2003 Seattle Annual Meeting (November 25, 2003)
Paper No. 82-12
Presentation Time: 8:00 AM-12:00 PM


OESTREICHER, Zachery Walter John, Geology, Portland State Univ, 1721 SW Broadway, 17 Cramer Hall, Portland, OR 97201, Portland, OR 97201, zacheryo@pdx.edu and CADY, Sherry L., Department of Geology, Portland State Univ, 17 Cramer Hall, 1721 SW Broadway, Portland, OR 97201

Mickey Hot Springs is a cluster of geothermal springs located in southeastern Oregon. This is a unique site that allows us to study the mineralization process of thermophilic organisms growing in a hydrothermal system that is in its waning stages of existence. The alkaline fluid of the hot springs contains dissolved minerals, and forms a steep thermal gradient along the outflow channel. Thermophilic bacteria living within the hot spring fluid form distinct communities distributed on the basis of temperature. Similar to other geothermal systems, the organisms become mineralized; but unlike other geothermal systems studied elsewhere the mineralization process at Mickey is no longer as robust as it was in the past as indicated by older sinter deposits. In order to understand the present mineralization process, samples of the thermophilic organisms were collected along the temperature gradient of the active hot spring system in two ways: on glass slides and by coring microbial mats. Theses samples were analyzed using the optical light microscope, the transmission electron micrscope and the scanning electron microscope.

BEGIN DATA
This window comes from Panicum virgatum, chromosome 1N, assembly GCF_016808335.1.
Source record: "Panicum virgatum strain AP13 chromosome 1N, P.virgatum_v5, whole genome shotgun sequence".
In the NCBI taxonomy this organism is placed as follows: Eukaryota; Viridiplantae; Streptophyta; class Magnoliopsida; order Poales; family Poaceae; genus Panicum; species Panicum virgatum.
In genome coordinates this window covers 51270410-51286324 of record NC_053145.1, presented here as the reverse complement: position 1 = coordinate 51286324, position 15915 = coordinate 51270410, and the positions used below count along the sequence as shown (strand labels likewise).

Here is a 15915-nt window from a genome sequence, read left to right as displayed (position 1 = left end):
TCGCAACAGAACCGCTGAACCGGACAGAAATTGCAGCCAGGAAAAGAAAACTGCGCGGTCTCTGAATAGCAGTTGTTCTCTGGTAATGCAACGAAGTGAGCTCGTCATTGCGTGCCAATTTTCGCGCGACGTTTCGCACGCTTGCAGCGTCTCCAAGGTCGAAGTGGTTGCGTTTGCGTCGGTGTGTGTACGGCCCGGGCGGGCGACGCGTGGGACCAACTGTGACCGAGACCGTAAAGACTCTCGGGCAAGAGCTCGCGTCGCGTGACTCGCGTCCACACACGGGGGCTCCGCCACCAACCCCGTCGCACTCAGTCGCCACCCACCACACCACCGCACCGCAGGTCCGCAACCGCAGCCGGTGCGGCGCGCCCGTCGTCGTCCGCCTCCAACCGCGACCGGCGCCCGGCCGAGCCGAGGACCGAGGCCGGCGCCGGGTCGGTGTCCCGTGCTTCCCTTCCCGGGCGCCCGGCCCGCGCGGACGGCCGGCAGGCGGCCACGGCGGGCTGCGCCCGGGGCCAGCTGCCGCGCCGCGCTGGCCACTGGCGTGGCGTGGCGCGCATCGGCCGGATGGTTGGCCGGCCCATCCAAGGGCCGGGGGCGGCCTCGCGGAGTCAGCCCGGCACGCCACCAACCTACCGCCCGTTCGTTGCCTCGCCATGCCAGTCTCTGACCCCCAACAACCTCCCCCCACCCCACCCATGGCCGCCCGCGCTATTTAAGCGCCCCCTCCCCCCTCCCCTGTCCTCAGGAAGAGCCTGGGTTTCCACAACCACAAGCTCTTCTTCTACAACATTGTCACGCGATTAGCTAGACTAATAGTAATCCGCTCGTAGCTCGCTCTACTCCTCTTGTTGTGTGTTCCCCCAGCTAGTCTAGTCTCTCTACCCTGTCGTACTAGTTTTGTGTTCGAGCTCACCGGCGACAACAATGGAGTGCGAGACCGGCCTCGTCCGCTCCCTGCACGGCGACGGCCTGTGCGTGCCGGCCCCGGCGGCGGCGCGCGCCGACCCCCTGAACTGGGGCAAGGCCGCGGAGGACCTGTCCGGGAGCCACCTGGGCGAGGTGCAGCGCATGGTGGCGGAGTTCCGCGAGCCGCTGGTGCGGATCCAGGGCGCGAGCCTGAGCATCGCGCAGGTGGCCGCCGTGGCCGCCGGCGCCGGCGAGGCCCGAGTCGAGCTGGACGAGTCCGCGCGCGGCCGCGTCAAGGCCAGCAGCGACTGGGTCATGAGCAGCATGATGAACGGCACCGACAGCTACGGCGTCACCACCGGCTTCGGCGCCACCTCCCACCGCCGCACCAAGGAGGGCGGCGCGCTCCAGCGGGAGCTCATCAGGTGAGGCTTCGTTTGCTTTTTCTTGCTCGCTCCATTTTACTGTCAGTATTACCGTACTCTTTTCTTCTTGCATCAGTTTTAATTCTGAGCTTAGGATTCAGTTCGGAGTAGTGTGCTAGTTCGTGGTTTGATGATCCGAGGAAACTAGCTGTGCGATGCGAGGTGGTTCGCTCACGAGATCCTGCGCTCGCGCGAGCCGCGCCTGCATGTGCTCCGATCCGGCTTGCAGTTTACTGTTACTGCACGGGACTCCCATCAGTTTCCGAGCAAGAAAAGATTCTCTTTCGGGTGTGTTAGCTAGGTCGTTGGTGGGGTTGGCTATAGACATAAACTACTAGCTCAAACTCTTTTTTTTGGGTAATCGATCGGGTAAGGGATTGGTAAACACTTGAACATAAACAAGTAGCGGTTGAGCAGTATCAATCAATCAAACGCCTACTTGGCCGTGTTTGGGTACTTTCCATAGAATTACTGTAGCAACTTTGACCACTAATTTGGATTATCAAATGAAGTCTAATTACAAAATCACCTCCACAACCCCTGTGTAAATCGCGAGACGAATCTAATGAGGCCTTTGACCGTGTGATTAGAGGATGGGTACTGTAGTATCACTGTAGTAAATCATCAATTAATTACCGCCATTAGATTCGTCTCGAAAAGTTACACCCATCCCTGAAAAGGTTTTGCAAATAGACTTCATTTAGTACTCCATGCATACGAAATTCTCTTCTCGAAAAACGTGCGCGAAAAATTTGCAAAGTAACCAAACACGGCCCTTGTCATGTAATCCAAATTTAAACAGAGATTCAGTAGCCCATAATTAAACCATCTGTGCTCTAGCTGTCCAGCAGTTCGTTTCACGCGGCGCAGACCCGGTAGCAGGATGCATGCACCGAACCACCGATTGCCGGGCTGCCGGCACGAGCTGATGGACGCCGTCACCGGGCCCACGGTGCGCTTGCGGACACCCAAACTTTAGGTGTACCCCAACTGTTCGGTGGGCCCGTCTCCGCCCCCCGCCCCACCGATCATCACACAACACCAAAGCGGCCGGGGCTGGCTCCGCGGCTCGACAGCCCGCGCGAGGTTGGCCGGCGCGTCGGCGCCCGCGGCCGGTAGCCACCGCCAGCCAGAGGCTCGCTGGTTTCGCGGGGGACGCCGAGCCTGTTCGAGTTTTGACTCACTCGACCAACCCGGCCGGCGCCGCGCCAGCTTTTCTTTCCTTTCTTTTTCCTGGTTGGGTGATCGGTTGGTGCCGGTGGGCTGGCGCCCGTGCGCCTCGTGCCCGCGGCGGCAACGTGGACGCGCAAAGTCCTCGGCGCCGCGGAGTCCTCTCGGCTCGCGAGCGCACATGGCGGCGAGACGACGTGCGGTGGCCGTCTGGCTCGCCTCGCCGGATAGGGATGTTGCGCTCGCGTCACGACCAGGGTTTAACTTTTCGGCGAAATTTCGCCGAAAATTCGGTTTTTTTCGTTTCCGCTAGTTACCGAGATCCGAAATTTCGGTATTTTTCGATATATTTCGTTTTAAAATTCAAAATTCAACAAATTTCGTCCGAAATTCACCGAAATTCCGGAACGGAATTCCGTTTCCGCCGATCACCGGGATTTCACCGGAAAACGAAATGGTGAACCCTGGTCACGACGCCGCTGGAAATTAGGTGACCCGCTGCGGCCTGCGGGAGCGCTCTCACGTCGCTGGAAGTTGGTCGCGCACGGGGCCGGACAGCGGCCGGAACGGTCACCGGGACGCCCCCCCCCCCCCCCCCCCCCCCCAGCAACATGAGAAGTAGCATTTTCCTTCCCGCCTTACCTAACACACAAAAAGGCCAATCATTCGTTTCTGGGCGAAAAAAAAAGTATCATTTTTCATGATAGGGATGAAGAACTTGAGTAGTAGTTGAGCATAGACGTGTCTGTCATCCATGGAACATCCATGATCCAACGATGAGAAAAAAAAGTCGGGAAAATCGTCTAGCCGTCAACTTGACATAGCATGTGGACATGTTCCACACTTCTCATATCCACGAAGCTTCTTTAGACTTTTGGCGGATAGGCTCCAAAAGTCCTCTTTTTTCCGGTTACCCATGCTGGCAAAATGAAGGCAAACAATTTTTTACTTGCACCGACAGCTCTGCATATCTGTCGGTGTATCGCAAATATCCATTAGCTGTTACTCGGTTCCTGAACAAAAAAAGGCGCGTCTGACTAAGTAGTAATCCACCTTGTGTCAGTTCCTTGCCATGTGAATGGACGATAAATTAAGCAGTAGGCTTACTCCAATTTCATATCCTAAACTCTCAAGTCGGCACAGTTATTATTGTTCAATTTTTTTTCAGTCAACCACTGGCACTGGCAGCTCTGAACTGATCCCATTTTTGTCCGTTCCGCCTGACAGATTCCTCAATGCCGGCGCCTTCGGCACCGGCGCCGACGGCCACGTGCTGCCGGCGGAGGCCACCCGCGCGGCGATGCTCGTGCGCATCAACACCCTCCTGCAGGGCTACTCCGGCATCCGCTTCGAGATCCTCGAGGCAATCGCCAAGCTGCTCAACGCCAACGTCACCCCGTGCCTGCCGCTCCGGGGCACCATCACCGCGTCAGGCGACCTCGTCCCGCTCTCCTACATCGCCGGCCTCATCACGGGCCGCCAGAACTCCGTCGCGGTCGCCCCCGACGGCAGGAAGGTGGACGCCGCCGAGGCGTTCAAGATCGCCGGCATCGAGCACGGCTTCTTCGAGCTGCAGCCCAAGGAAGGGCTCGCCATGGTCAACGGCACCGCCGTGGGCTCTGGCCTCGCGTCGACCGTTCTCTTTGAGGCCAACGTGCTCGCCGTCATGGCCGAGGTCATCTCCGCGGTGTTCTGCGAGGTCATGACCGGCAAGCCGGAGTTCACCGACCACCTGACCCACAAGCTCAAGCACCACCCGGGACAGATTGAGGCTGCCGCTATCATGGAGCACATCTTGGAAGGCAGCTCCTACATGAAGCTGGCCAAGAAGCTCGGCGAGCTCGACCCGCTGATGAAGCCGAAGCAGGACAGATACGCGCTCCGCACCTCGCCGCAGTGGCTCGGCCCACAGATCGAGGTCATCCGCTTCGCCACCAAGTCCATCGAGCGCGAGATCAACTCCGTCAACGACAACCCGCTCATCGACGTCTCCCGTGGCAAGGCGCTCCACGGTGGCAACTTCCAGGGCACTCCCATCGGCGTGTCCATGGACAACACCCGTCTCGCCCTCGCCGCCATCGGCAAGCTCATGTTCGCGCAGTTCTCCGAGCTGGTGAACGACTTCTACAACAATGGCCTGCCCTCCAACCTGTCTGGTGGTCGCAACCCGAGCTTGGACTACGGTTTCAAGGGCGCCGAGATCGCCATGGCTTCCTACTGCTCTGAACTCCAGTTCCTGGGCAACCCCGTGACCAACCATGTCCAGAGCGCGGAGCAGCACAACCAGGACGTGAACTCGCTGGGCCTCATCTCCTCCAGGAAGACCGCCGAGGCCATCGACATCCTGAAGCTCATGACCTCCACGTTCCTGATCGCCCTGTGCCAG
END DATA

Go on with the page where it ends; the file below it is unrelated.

This analysis revealed that the modern mineralization process is dominated an evaporation process that primarily mineralizes organisms when the fluid level drops causing the silica to precipitate out onto the organisms; this occurs mostly on the margins of the system. The mats that do become silicified mostly contain grains of sediment that become entrained within the matrix of the mat and contain little evidence of mineralized cells. There is also mineralization occurring within the extracellular matrix of the microbial mats and biofilms, but there is little mineralization accumulating on the individual cells. These mineralization processes result in very transient mineralized structures that do not form stable siliceous sinter along the margins and floors of the hydrothermal system. There appears to be no enduring mineralized biofacies within the active system.

Older siliceous sinter deposits in the Mickey Hot Spring area do contain biosignatures that are indicative of specific niches along the hydrothermal systems, which are similar to other geothermal areas. These deposits probably formed under different mineralizing circumstances than the modern deposits.

2003 Seattle Annual Meeting (November 25, 2003)
Session No. 82--Booth# 53
Geomicrobiology: Microbes, Minerals, and the Natural Environment II (Posters)
Washington State Convention and Trade Center: Hall 4-F
8:00 AM-12:00 PM, Monday, November 3, 2003

Geological Society of America Abstracts with Programs, Vol. 35, No. 6, September 2003, p. 151

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